ESG rises up the agenda
According to PARIMA’s Tunstall, who is based in Singapore, the issue of sustainability, and transitioning to carbon net-zero, is also front of mind for Asian risk managers.
While he was “pleased sustainability is getting onto boardroom agendas”, Tunstall says “there’s still a real mix of definitions, interpretation, and understanding”.
“Some organisations are lasered in on climate change, others are still talking in terms of ESG,” he adds. “So we’re seeing quite a mixture in the way this has been interpreted by the community. I think it’s a matter of time until we end up with global standards that people can shoot for.”
“The key thing for me is that it has people’s attention,” Tunstall adds. “It only had the attention of 5% of companies five years ago. Now it’s on the agenda for every company. The question is whether they have the tools, knowledge, and ability to do anything about it.”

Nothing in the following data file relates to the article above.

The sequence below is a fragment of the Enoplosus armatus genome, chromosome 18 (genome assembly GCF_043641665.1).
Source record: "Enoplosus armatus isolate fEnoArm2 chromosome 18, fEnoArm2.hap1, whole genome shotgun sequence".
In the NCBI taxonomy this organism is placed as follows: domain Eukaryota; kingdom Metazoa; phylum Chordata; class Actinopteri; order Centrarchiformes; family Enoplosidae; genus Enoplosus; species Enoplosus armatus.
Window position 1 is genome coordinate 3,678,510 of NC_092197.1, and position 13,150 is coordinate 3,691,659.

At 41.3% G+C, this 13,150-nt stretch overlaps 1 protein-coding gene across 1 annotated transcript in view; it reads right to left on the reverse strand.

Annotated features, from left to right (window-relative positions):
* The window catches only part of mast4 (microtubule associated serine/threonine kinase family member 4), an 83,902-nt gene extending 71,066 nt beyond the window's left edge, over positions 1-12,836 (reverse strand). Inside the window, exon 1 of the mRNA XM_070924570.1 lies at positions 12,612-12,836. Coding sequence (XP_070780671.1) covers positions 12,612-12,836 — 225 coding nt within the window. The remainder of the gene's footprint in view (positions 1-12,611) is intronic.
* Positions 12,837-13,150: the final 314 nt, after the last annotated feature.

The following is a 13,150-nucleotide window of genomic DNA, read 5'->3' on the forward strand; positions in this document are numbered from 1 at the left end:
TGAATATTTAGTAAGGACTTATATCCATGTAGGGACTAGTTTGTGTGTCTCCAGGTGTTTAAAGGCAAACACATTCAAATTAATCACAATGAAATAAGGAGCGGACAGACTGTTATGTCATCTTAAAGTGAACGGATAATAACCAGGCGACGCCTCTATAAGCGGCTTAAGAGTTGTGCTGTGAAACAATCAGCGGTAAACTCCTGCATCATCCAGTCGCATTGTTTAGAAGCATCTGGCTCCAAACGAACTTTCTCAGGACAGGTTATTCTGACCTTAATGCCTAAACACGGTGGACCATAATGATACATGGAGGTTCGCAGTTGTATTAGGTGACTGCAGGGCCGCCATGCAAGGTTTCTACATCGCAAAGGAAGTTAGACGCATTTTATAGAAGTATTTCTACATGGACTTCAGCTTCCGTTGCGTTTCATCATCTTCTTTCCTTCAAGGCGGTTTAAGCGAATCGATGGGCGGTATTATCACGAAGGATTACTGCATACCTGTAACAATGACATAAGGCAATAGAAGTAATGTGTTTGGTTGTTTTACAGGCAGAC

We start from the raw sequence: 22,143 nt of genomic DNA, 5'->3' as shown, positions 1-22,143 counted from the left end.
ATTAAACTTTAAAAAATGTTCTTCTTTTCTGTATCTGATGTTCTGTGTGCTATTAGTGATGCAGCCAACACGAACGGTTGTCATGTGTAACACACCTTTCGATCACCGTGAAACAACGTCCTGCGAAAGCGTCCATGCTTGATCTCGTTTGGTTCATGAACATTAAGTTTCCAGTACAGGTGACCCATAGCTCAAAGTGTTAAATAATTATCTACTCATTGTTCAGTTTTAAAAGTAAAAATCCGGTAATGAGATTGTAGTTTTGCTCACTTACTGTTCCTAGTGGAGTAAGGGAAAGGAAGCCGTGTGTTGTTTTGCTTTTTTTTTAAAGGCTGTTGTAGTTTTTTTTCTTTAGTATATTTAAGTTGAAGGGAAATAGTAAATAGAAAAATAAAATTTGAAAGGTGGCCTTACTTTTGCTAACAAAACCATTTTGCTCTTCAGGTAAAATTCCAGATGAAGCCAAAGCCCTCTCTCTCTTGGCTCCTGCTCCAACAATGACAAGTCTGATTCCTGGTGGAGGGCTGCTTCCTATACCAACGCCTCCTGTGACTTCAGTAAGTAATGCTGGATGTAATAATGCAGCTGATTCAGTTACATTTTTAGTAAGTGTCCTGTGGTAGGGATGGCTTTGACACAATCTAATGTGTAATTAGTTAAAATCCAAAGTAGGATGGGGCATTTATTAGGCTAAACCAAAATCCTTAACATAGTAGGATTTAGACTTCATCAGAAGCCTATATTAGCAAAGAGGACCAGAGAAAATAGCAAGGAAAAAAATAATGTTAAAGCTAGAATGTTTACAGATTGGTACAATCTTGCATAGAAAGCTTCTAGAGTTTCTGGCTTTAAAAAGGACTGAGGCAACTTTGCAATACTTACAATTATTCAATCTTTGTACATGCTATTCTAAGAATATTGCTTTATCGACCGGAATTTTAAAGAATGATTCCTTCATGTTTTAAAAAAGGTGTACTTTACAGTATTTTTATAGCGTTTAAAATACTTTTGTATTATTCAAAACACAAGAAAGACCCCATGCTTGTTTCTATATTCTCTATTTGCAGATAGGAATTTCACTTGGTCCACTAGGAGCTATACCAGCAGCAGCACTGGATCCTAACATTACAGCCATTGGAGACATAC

“Fundamentally there’s a need for education,” he adds. “There’s been a lack of consistency from political leaders as to how changes will be implemented.”
Kelvin Wu, corporate risk manager for global health and security firm International SOS, also cites sustainability as a major risk factor for the year ahead.
Wu, based in Singapore, says: “We are seeing ESG, and in particular sustainability, as a topic very much at the forefront across the region. Given the broad definition of sustainability and the initial focus of it around energy, the challenges for risk managers are around trying to figure out more specifically what ESG and sustainability means for the organisations they represent.”
According to Wu, governance issues have also arisen around sustainability.
A compliance and reporting minefield